Bombing of Wuppertal in World War II

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During the Second World War, the city of Wuppertal suffered numerous Allied air raids, primarily nighttime attacks from the Royal Air Force's Bomber Command during the British-waged Battle of the Ruhr bomber offensive. The largest raids were on the night of 29-30 May 1943, heavy enough to cause a firestorm, then on 24-25 June. The wartime-era German Feuerwehr fire brigades were ill-equipped to fight these fires. The RAF's airstrikes destroyed areas of Wuppertal's northeastern Barmen, central Elberfeld and southeastern Ronsdorf communities, mainly through incendiary area bombing, resulting in destructive firestorms. Other Allied aircraft also carried out numerous smaller air raids on Wuppertal. Overall, more than 6,500 people lost their lives during World War II in Wuppertal from such raids; 38 percent of the built-up urban area was destroyed.

One of these RAF raids in February 1943[1] allegedly caused serious damage to the Goldschmitt adhesives firm, which was making "Tego-Film" wood adhesive for the German war effort - new aircraft designs meant to make large use of wooden airframe components, such as the Ta 154 Moskito and He 162 Spatz had their development seriously delayed or even temporarily curtailed as a result of the deficient replacement adhesive corroding the wooden airframes of such aircraft, resulting in crashes of the prototype airframes for both the mentioned Focke-Wulf and later Heinkel defensive fighter designs. (The exact date for this especially critical RAF night raid is not certain; the progress on the Ta 154's development — which occurred nearly a year before the He 162's first prototypes were even built — and exactly when the corrosive replacement adhesive was first used for building its production airframe series, cause doubt concerning the early February 1943 timeframe.)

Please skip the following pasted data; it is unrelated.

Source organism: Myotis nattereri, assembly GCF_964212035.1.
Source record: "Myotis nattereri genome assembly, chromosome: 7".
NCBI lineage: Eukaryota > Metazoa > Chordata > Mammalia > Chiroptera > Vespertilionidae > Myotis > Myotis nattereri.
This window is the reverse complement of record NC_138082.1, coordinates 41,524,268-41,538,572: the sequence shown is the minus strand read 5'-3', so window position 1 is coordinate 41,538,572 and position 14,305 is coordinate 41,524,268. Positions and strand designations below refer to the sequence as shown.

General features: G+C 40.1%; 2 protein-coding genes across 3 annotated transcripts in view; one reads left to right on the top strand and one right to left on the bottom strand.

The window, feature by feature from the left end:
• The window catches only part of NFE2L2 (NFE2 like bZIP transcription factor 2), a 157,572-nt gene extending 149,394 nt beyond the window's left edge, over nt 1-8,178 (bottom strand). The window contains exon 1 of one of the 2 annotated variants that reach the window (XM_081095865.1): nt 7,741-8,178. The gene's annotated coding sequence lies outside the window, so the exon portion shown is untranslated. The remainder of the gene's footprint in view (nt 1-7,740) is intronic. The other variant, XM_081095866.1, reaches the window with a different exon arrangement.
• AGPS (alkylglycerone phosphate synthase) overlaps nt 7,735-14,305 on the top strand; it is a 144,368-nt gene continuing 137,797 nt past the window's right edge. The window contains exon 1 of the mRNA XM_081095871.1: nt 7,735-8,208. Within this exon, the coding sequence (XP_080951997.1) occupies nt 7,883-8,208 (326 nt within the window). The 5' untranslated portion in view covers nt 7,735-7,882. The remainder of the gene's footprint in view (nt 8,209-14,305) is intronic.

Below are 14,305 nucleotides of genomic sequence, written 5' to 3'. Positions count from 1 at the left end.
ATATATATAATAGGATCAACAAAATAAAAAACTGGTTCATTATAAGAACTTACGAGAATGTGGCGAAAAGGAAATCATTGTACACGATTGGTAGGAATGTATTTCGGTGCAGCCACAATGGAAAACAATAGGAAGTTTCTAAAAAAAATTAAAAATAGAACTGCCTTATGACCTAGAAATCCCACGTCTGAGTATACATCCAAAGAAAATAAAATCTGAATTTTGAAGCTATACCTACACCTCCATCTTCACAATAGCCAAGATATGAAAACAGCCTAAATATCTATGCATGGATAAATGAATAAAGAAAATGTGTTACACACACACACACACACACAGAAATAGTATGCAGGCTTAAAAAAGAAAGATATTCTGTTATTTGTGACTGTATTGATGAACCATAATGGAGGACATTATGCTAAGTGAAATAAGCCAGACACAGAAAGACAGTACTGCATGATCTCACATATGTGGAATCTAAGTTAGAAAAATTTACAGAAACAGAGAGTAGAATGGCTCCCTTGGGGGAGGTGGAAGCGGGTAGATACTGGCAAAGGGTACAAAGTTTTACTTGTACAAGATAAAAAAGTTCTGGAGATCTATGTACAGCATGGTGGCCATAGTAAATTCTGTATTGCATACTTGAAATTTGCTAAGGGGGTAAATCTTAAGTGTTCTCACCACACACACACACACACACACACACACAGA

The other factor that led to such high casualty rates in Wuppertal was its location. The city is located on the banks of two very steep granite riverbanks. The RAF had dropped timed explosives that caused the foundations of buildings to literally melt away.[citation needed]

See also[edit]


  1. ^ Gunston, Bill; Wood, Tony (1977). Hitler's Luftwaffe. London: Salamander Books. p. 172. ISBN 0-86101-005-1.